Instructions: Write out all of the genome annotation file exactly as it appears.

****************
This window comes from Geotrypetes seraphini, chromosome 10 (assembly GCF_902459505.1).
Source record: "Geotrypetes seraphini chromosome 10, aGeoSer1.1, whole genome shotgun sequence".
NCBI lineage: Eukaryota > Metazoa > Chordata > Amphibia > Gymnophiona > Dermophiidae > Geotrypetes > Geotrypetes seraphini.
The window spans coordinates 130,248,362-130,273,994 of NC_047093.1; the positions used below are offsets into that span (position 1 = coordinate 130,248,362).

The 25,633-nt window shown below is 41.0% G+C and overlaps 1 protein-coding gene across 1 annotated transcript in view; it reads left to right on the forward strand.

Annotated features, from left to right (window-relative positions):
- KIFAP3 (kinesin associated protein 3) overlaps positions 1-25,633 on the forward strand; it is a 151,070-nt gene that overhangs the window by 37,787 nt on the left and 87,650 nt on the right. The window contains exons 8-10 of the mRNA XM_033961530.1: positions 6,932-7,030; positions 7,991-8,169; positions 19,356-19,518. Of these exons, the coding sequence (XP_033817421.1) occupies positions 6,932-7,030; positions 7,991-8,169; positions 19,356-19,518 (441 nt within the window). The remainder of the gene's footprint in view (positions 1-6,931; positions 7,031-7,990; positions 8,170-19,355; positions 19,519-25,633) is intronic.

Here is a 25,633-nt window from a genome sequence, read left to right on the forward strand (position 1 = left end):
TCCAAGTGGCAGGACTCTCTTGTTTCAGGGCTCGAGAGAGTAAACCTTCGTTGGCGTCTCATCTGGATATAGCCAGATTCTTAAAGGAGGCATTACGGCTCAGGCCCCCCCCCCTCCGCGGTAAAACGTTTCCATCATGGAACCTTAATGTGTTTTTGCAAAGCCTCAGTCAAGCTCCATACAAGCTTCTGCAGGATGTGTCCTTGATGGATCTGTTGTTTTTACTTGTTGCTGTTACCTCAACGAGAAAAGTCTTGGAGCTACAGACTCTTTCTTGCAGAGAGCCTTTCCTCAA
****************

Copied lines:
This window comes from Geotrypetes seraphini, chromosome 10 (assembly GCF_902459505.1).
Source record: "Geotrypetes seraphini chromosome 10, aGeoSer1.1, whole genome shotgun sequence".
NCBI lineage: Eukaryota > Metazoa > Chordata > Amphibia > Gymnophiona > Dermophiidae > Geotrypetes > Geotrypetes seraphini.
The window spans coordinates 130,248,362-130,273,994 of NC_047093.1; the positions used below are offsets into that span (position 1 = coordinate 130,248,362).

The 25,633-nt window shown below is 41.0% G+C and overlaps 1 protein-coding gene across 1 annotated transcript in view; it reads left to right on the forward strand.

Annotated features, from left to right (window-relative positions):
- KIFAP3 (kinesin associated protein 3) overlaps positions 1-25,633 on the forward strand; it is a 151,070-nt gene that overhangs the window by 37,787 nt on the left and 87,650 nt on the right. The window contains exons 8-10 of the mRNA XM_033961530.1: positions 6,932-7,030; positions 7,991-8,169; positions 19,356-19,518. Of these exons, the coding sequence (XP_033817421.1) occupies positions 6,932-7,030; positions 7,991-8,169; positions 19,356-19,518 (441 nt within the window). The remainder of the gene's footprint in view (positions 1-6,931; positions 7,031-7,990; positions 8,170-19,355; positions 19,519-25,633) is intronic.

Here is a 25,633-nt window from a genome sequence, read left to right on the forward strand (position 1 = left end):
TCCAAGTGGCAGGACTCTCTTGTTTCAGGGCTCGAGAGAGTAAACCTTCGTTGGCGTCTCATCTGGATATAGCCAGATTCTTAAAGGAGGCATTACGGCTCAGGCCCCCCCCCCTCCGCGGTAAAACGTTTCCATCATGGAACCTTAATGTGTTTTTGCAAAGCCTCAGTCAAGCTCCATACAAGCTTCTGCAGGATGTGTCCTTGATGGATCTGTTGTTTTTACTTGTTGCTGTTACCTCAACGAGAAAAGTCTTGGAGCTACAGACTCTTTCTTGCAGAGAGCCTTTCCTCAA